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CARTER v. THE STATE.
A89A0860.
MCMURRAY, Presiding Judge.
Burglary, etc. DeKalb Superior Court. Before Judge Fuller.
Defendant Carter was charged by a six-count indictment with burglary (3 counts), giving a false name to a law enforcement officer, escape, and criminal interference with government property. A jury acquitted defendant of one count of burglary and of giving a false name to a law enforcement officer. Defendant appeals his conviction of two counts of burglary, escape, and interference with government property. Held:
1. Defendant contends that his character was impermissibly placed in issue by testimony of a police officer that referred to him as "Ali Farred, a/k/a Robert Carter, a/k/a Willie Carter," and by testimony of another police officer that he had confirmed that "defendant used the name Robert Lewis Carter in January of 1987 in the City of Atlanta. Contrary to defendant's argument, we do not view the use of the term "a/k/a" without more as suggesting a criminal record or bad character. Compare McKenzie v. State, 187 Ga. App. 840, 845 (6), 846 (371 SE2d 869), and Seals v. State, 176 Ga. App. 67 (2) (335 SE2d 306). Nor was there any suggestion that defendant was "known in Atlanta because of a prior criminal act." This enumeration of error is without merit.
2. Defendant's second, fifth and sixth enumerations of error complain of portions of the trial court's charge on grounds that they are unconstitutionally burden-shifting. Each of the charges at issue is taken from Suggested Pattern Jury Instructions, Vol. II, Criminal Cases, State of Ga., prepared by the Council of Superior Court Judges of Georgia. The charges involved are those on criminal intent, Vol. II, p. 13; flight, Vol. II, pp. 28-29; and, recent possession of stolen property, Vol. II, pp. 125-126. Because these charges are couched entirely in permissive rather than mandatory language they were not unconstitutionally burden-shifting. See Scott v. State, 255 Ga. 701, 702 (3), 703 (342 SE2d 310); Leverett v. State, 254 Ga. 691 (2), 692 (333 SE2d 609); Lucas v. State, 183 Ga. App. 637, 640 (3) (360 SE2d 12); Lockette v. State, 181 Ga. App. 649 (2) (353 SE2d 585).
3. Following one of the burglaries with which defendant is charged, police received a description of a man seen coming out of the victim's yard as the alarm bell was ringing. The description was broadcast over police radio and an officer on the way to the burglary scene saw defendant carrying a ladies' makeup case and he matched the description broadcast. The officer thus had an articulable suspicion sufficient to justify a brief stop pursuant to Terry v. Ohio, 392 U. S. 1 (88 SC 1868, 20 LE2d 889).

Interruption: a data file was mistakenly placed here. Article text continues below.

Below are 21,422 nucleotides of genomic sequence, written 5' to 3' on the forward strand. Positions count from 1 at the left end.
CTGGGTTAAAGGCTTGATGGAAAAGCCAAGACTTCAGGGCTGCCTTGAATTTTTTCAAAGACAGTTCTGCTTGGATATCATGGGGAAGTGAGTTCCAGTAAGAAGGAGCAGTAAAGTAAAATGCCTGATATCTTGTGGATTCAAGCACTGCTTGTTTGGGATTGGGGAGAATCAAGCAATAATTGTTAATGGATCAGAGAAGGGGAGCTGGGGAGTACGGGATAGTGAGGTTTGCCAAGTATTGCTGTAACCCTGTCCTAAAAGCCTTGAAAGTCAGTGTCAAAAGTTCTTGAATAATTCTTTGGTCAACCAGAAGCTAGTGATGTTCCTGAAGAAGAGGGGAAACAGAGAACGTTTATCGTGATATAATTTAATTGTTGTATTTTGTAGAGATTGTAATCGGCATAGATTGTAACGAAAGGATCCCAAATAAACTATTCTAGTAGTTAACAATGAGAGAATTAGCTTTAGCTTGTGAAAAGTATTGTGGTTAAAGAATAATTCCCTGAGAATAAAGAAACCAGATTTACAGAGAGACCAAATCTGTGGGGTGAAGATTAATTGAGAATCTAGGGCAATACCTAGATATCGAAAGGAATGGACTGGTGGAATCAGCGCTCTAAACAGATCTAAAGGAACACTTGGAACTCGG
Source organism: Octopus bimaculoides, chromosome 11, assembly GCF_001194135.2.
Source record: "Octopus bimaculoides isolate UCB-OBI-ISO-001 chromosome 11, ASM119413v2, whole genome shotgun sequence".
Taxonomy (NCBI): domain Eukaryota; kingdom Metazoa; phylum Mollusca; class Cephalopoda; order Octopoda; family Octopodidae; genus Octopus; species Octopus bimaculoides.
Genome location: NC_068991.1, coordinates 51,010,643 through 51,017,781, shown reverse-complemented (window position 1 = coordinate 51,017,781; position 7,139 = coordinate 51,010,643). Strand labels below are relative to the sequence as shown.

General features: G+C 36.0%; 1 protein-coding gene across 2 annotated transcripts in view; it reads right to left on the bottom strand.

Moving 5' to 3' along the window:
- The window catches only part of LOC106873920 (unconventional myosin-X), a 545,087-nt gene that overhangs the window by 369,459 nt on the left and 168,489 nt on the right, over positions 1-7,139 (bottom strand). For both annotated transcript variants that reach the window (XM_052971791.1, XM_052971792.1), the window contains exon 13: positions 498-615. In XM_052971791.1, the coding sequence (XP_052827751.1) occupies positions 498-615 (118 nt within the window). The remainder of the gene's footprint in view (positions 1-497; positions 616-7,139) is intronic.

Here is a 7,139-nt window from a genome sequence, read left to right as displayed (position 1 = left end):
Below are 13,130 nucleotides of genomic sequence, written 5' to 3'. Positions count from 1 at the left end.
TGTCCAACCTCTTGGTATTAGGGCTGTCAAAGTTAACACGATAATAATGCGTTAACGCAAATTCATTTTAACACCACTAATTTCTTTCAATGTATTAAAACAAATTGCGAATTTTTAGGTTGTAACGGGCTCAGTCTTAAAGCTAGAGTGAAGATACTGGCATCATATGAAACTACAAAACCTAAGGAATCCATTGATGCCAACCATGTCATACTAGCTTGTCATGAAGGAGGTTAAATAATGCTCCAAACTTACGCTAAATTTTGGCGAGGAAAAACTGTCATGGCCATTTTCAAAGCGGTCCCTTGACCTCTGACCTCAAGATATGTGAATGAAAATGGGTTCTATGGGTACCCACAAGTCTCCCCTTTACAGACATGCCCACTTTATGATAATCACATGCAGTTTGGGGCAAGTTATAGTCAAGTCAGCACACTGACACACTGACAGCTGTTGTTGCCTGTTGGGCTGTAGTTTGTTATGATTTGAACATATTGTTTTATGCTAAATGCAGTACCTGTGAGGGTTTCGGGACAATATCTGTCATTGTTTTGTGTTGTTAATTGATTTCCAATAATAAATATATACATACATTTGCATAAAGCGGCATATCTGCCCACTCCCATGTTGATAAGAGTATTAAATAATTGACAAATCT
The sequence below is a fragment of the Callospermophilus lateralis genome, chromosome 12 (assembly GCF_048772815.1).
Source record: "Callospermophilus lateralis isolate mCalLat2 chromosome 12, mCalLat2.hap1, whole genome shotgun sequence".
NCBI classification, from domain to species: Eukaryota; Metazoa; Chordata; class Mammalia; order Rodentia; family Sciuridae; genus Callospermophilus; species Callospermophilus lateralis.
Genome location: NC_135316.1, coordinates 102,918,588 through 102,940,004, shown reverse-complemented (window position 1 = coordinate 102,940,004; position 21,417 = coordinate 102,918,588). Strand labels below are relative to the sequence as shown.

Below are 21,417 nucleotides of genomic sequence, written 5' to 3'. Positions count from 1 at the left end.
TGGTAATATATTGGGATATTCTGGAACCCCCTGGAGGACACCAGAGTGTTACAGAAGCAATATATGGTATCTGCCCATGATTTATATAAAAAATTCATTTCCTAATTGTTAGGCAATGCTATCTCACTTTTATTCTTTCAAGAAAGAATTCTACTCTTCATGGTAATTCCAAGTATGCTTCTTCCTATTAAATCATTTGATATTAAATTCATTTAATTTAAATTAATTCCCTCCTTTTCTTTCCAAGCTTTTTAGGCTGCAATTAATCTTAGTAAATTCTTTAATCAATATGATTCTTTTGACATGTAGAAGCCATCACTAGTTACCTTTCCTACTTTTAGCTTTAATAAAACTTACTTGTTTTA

Defendant contends that the subsequent conduct of police officers removed the stop from the parameters of a Terry v. Ohio stop and constituted an arrest without probable cause. Defendant enumerates as error the denial of his motion to suppress evidence.
The State's evidence shows that following a pat-down for weapons which disclosed numerous items of jewelry in defendant's pockets, defendant voluntarily consented to accompany police to the scene of the burglary. At the scene, defendant was arrested after being identified as the man seen leaving the scene of the burglary. Such on-the-scene "show-up" identifications have been held not to be impermissibly suggestive but necessary due to the practicabilities inherent in such situations. Williams v. State, 188 Ga. App. 496, 497 (1), 498 (373 SE2d 281).
After his arrest, defendant consented to a search of the makeup case. The search of the makeup case revealed proceeds of two of the burglaries with which defendant was charged.
Defendant's arguments rely upon his testimony denying that he voluntarily consented to accompany police to the scene of the burglary or that he consented to the search of the makeup case. However, findings of fact and of credibility in a motion to suppress hearing are for the trial court and should not be set aside unless clearly erroneous. Woodruff v. State, 233 Ga. 840, 844 (3) (213 SE2d 689). In the case sub judice, we find no error in the trial court's determination of these issues adversely to defendant. Therefore, since under the facts presented by the State's evidence there was no abuse of the Terry v. Ohio stop and no arrest prior to police obtaining probable cause, the trial court did not err in denying defendant's motion to suppress.
4. The trial court did not err in denying defendant's motion to sever and refusing to order a separate trial for each of the crimes charged. " 'Offenses may be "joined for trial when they are based (1) 'on the same conduct' or (2) 'on a series of acts connected together' or (3) on a series of acts 'constituting parts of a single scheme or plan.' (Cit.) If offenses are joined for any of these three reasons, the defendant does not have an automatic right of severance; instead, the trial judge may grant severance if it is necessary 'to achieve a fair determination of the defendant's guilt or innocence of each offense' (Cit.)" Haisman v. State, 242 Ga. 896, 900 (252 SE2d 397) (1979).' Fluker v. State, 171 Ga. App. 415, 417 (2) (319 SE2d 884)." Isbell v. State, 179 Ga. App. 363, 366 (2) (346 SE2d 857). This test applied to the facts and circumstances of the case sub judice reveals no abuse of discretion. When first arrested defendant possessed the fruits of two burglaries with which he was charged. The giving of a false name charge arose from the circumstances of the arrest. The charges of escape and damage to government property arose subsequently during defendant's escape and were thus connected to the earlier burglaries. The evidence of each of these connected offenses was relevant to the other. Carter v. State, 155 Ga. App. 840, 842 (2) (273 SE2d 417). Likewise, the burglary following defendant's escape was also connected and all of the burglaries and connected crimes exhibited a common scheme or plan. Johnson v. State, 182 Ga. App. 477, 479 (4) (356 SE2d 101).